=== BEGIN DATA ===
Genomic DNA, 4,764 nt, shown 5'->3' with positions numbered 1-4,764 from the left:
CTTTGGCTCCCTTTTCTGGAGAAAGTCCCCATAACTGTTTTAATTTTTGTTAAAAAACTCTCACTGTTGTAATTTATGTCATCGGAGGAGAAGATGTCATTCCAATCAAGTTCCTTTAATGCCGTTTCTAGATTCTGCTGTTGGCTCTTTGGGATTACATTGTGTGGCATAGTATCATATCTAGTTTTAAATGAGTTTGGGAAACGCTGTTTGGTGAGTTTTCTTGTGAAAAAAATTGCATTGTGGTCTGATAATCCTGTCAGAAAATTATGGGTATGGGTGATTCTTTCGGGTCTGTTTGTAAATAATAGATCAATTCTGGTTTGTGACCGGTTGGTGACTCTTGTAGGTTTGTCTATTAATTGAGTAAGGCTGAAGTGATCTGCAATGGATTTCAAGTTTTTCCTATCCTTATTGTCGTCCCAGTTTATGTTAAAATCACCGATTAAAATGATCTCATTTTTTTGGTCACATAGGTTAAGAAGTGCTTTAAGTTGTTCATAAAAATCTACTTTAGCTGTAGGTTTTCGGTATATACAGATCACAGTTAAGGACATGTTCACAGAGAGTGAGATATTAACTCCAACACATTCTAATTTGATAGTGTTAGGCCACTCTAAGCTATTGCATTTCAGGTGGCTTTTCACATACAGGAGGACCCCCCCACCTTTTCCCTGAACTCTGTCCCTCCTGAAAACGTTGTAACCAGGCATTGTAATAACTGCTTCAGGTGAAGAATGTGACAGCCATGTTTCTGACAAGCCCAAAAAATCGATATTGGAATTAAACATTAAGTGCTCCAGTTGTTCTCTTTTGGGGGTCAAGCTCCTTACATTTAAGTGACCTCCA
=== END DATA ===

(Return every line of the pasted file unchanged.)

Genomic DNA, 4,764 nt, shown 5'->3' with positions numbered 1-4,764 from the left:
CTTTGGCTCCCTTTTCTGGAGAAAGTCCCCATAACTGTTTTAATTTTTGTTAAAAAACTCTCACTGTTGTAATTTATGTCATCGGAGGAGAAGATGTCATTCCAATCAAGTTCCTTTAATGCCGTTTCTAGATTCTGCTGTTGGCTCTTTGGGATTACATTGTGTGGCATAGTATCATATCTAGTTTTAAATGAGTTTGGGAAACGCTGTTTGGTGAGTTTTCTTGTGAAAAAAATTGCATTGTGGTCTGATAATCCTGTCAGAAAATTATGGGTATGGGTGATTCTTTCGGGTCTGTTTGTAAATAATAGATCAATTCTGGTTTGTGACCGGTTGGTGACTCTTGTAGGTTTGTCTATTAATTGAGTAAGGCTGAAGTGATCTGCAATGGATTTCAAGTTTTTCCTATCCTTATTGTCGTCCCAGTTTATGTTAAAATCACCGATTAAAATGATCTCATTTTTTTGGTCACATAGGTTAAGAAGTGCTTTAAGTTGTTCATAAAAATCTACTTTAGCTGTAGGTTTTCGGTATATACAGATCACAGTTAAGGACATGTTCACAGAGAGTGAGATATTAACTCCAACACATTCTAATTTGATAGTGTTAGGCCACTCTAAGCTATTGCATTTCAGGTGGCTTTTCACATACAGGAGGACCCCCCCACCTTTTCCCTGAACTCTGTCCCTCCTGAAAACGTTGTAACCAGGCATTGTAATAACTGCTTCAGGTGAAGAATGTGACAGCCATGTTTCTGACAAGCCCAAAAAATCGATATTGGAATTAAACATTAAGTGCTCCAGTTGTTCTCTTTTGGGGGTCAAGCTCCTTACATTTAAGTGACCTCCA